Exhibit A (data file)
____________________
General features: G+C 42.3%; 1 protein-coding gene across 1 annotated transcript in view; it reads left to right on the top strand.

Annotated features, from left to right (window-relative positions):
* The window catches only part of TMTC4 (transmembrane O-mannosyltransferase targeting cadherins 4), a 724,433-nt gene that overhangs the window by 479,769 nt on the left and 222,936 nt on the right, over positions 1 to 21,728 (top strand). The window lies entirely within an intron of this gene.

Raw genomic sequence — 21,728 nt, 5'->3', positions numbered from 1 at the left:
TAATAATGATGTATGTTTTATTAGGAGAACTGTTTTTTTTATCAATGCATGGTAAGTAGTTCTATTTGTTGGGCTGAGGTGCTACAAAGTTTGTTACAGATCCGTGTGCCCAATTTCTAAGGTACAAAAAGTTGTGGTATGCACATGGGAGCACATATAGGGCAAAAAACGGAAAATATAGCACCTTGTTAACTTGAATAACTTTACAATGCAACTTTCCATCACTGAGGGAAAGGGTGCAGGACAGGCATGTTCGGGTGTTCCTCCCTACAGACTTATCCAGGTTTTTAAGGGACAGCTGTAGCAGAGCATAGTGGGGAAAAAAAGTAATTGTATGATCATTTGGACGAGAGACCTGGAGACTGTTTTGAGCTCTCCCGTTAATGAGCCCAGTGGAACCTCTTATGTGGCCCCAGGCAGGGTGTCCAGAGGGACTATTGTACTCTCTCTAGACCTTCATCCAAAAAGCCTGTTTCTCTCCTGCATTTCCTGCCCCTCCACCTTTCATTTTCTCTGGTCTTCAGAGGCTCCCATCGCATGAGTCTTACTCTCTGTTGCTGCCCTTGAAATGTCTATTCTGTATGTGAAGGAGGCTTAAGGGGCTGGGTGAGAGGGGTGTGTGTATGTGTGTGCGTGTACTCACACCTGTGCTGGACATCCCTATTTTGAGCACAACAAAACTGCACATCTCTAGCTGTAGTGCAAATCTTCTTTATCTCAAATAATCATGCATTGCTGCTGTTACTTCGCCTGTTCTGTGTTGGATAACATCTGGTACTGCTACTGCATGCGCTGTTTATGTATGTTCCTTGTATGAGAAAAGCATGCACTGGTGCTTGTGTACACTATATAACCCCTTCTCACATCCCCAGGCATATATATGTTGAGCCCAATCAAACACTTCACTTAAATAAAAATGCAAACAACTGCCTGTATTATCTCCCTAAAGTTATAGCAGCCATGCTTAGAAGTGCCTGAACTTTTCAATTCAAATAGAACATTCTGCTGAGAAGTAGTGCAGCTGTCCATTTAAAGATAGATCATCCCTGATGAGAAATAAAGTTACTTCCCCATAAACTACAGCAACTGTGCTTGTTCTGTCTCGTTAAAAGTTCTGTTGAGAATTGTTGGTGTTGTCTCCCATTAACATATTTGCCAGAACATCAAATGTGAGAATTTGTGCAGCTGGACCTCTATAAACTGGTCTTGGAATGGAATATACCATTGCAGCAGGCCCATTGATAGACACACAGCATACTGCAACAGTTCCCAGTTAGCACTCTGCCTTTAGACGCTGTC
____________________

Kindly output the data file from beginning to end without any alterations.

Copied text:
General features: G+C 42.3%; 1 protein-coding gene across 1 annotated transcript in view; it reads left to right on the top strand.

Annotated features, from left to right (window-relative positions):
* The window catches only part of TMTC4 (transmembrane O-mannosyltransferase targeting cadherins 4), a 724,433-nt gene that overhangs the window by 479,769 nt on the left and 222,936 nt on the right, over positions 1 to 21,728 (top strand). The window lies entirely within an intron of this gene.

Raw genomic sequence — 21,728 nt, 5'->3', positions numbered from 1 at the left:
TAATAATGATGTATGTTTTATTAGGAGAACTGTTTTTTTTATCAATGCATGGTAAGTAGTTCTATTTGTTGGGCTGAGGTGCTACAAAGTTTGTTACAGATCCGTGTGCCCAATTTCTAAGGTACAAAAAGTTGTGGTATGCACATGGGAGCACATATAGGGCAAAAAACGGAAAATATAGCACCTTGTTAACTTGAATAACTTTACAATGCAACTTTCCATCACTGAGGGAAAGGGTGCAGGACAGGCATGTTCGGGTGTTCCTCCCTACAGACTTATCCAGGTTTTTAAGGGACAGCTGTAGCAGAGCATAGTGGGGAAAAAAAGTAATTGTATGATCATTTGGACGAGAGACCTGGAGACTGTTTTGAGCTCTCCCGTTAATGAGCCCAGTGGAACCTCTTATGTGGCCCCAGGCAGGGTGTCCAGAGGGACTATTGTACTCTCTCTAGACCTTCATCCAAAAAGCCTGTTTCTCTCCTGCATTTCCTGCCCCTCCACCTTTCATTTTCTCTGGTCTTCAGAGGCTCCCATCGCATGAGTCTTACTCTCTGTTGCTGCCCTTGAAATGTCTATTCTGTATGTGAAGGAGGCTTAAGGGGCTGGGTGAGAGGGGTGTGTGTATGTGTGTGCGTGTACTCACACCTGTGCTGGACATCCCTATTTTGAGCACAACAAAACTGCACATCTCTAGCTGTAGTGCAAATCTTCTTTATCTCAAATAATCATGCATTGCTGCTGTTACTTCGCCTGTTCTGTGTTGGATAACATCTGGTACTGCTACTGCATGCGCTGTTTATGTATGTTCCTTGTATGAGAAAAGCATGCACTGGTGCTTGTGTACACTATATAACCCCTTCTCACATCCCCAGGCATATATATGTTGAGCCCAATCAAACACTTCACTTAAATAAAAATGCAAACAACTGCCTGTATTATCTCCCTAAAGTTATAGCAGCCATGCTTAGAAGTGCCTGAACTTTTCAATTCAAATAGAACATTCTGCTGAGAAGTAGTGCAGCTGTCCATTTAAAGATAGATCATCCCTGATGAGAAATAAAGTTACTTCCCCATAAACTACAGCAACTGTGCTTGTTCTGTCTCGTTAAAAGTTCTGTTGAGAATTGTTGGTGTTGTCTCCCATTAACATATTTGCCAGAACATCAAATGTGAGAATTTGTGCAGCTGGACCTCTATAAACTGGTCTTGGAATGGAATATACCATTGCAGCAGGCCCATTGATAGACACACAGCATACTGCAACAGTTCCCAGTTAGCACTCTGCCTTTAGACGCTGTC